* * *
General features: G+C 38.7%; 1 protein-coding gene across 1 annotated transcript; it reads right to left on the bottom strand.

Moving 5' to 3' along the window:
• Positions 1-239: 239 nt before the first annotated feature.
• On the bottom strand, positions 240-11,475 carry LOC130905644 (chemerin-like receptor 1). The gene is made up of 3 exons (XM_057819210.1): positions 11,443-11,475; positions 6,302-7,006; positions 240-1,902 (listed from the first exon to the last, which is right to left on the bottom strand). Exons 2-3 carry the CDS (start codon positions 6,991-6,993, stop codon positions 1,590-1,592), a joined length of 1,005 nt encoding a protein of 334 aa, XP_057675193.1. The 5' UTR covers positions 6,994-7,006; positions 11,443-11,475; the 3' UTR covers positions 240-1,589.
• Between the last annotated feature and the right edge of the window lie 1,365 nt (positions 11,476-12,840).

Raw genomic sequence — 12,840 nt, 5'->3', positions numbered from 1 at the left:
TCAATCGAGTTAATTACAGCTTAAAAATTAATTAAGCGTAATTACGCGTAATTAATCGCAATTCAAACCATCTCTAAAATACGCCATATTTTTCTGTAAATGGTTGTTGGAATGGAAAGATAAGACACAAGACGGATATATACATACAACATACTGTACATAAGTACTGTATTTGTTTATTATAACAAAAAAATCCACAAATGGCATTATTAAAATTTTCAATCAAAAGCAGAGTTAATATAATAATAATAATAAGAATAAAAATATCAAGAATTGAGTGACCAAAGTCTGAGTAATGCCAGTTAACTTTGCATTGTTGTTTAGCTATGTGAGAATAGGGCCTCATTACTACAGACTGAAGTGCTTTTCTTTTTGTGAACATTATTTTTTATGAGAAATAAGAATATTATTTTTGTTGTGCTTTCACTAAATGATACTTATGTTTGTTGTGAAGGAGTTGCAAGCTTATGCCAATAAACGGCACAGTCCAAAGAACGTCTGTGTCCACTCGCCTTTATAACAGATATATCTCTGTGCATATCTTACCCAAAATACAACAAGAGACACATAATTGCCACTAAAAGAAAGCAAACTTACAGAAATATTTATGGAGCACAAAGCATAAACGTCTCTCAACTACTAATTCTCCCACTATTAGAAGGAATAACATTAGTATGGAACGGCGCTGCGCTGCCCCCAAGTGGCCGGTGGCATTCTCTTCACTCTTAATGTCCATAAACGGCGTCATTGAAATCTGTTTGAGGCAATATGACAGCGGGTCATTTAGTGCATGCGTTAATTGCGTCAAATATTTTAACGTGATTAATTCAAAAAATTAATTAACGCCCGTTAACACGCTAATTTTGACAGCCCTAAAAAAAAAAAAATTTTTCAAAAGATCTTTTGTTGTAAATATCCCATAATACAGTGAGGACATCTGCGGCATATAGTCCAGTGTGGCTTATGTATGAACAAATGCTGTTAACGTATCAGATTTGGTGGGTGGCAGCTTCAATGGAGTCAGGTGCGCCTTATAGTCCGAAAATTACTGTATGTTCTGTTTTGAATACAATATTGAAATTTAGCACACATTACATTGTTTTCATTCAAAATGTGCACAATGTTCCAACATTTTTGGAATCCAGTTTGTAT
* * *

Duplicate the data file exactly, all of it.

General features: G+C 38.7%; 1 protein-coding gene across 1 annotated transcript; it reads right to left on the bottom strand.

Moving 5' to 3' along the window:
• Positions 1-239: 239 nt before the first annotated feature.
• On the bottom strand, positions 240-11,475 carry LOC130905644 (chemerin-like receptor 1). The gene is made up of 3 exons (XM_057819210.1): positions 11,443-11,475; positions 6,302-7,006; positions 240-1,902 (listed from the first exon to the last, which is right to left on the bottom strand). Exons 2-3 carry the CDS (start codon positions 6,991-6,993, stop codon positions 1,590-1,592), a joined length of 1,005 nt encoding a protein of 334 aa, XP_057675193.1. The 5' UTR covers positions 6,994-7,006; positions 11,443-11,475; the 3' UTR covers positions 240-1,589.
• Between the last annotated feature and the right edge of the window lie 1,365 nt (positions 11,476-12,840).

Raw genomic sequence — 12,840 nt, 5'->3', positions numbered from 1 at the left:
TCAATCGAGTTAATTACAGCTTAAAAATTAATTAAGCGTAATTACGCGTAATTAATCGCAATTCAAACCATCTCTAAAATACGCCATATTTTTCTGTAAATGGTTGTTGGAATGGAAAGATAAGACACAAGACGGATATATACATACAACATACTGTACATAAGTACTGTATTTGTTTATTATAACAAAAAAATCCACAAATGGCATTATTAAAATTTTCAATCAAAAGCAGAGTTAATATAATAATAATAATAAGAATAAAAATATCAAGAATTGAGTGACCAAAGTCTGAGTAATGCCAGTTAACTTTGCATTGTTGTTTAGCTATGTGAGAATAGGGCCTCATTACTACAGACTGAAGTGCTTTTCTTTTTGTGAACATTATTTTTTATGAGAAATAAGAATATTATTTTTGTTGTGCTTTCACTAAATGATACTTATGTTTGTTGTGAAGGAGTTGCAAGCTTATGCCAATAAACGGCACAGTCCAAAGAACGTCTGTGTCCACTCGCCTTTATAACAGATATATCTCTGTGCATATCTTACCCAAAATACAACAAGAGACACATAATTGCCACTAAAAGAAAGCAAACTTACAGAAATATTTATGGAGCACAAAGCATAAACGTCTCTCAACTACTAATTCTCCCACTATTAGAAGGAATAACATTAGTATGGAACGGCGCTGCGCTGCCCCCAAGTGGCCGGTGGCATTCTCTTCACTCTTAATGTCCATAAACGGCGTCATTGAAATCTGTTTGAGGCAATATGACAGCGGGTCATTTAGTGCATGCGTTAATTGCGTCAAATATTTTAACGTGATTAATTCAAAAAATTAATTAACGCCCGTTAACACGCTAATTTTGACAGCCCTAAAAAAAAAAAAATTTTTCAAAAGATCTTTTGTTGTAAATATCCCATAATACAGTGAGGACATCTGCGGCATATAGTCCAGTGTGGCTTATGTATGAACAAATGCTGTTAACGTATCAGATTTGGTGGGTGGCAGCTTCAATGGAGTCAGGTGCGCCTTATAGTCCGAAAATTACTGTATGTTCTGTTTTGAATACAATATTGAAATTTAGCACACATTACATTGTTTTCATTCAAAATGTGCACAATGTTCCAACATTTTTGGAATCCAGTTTGTAT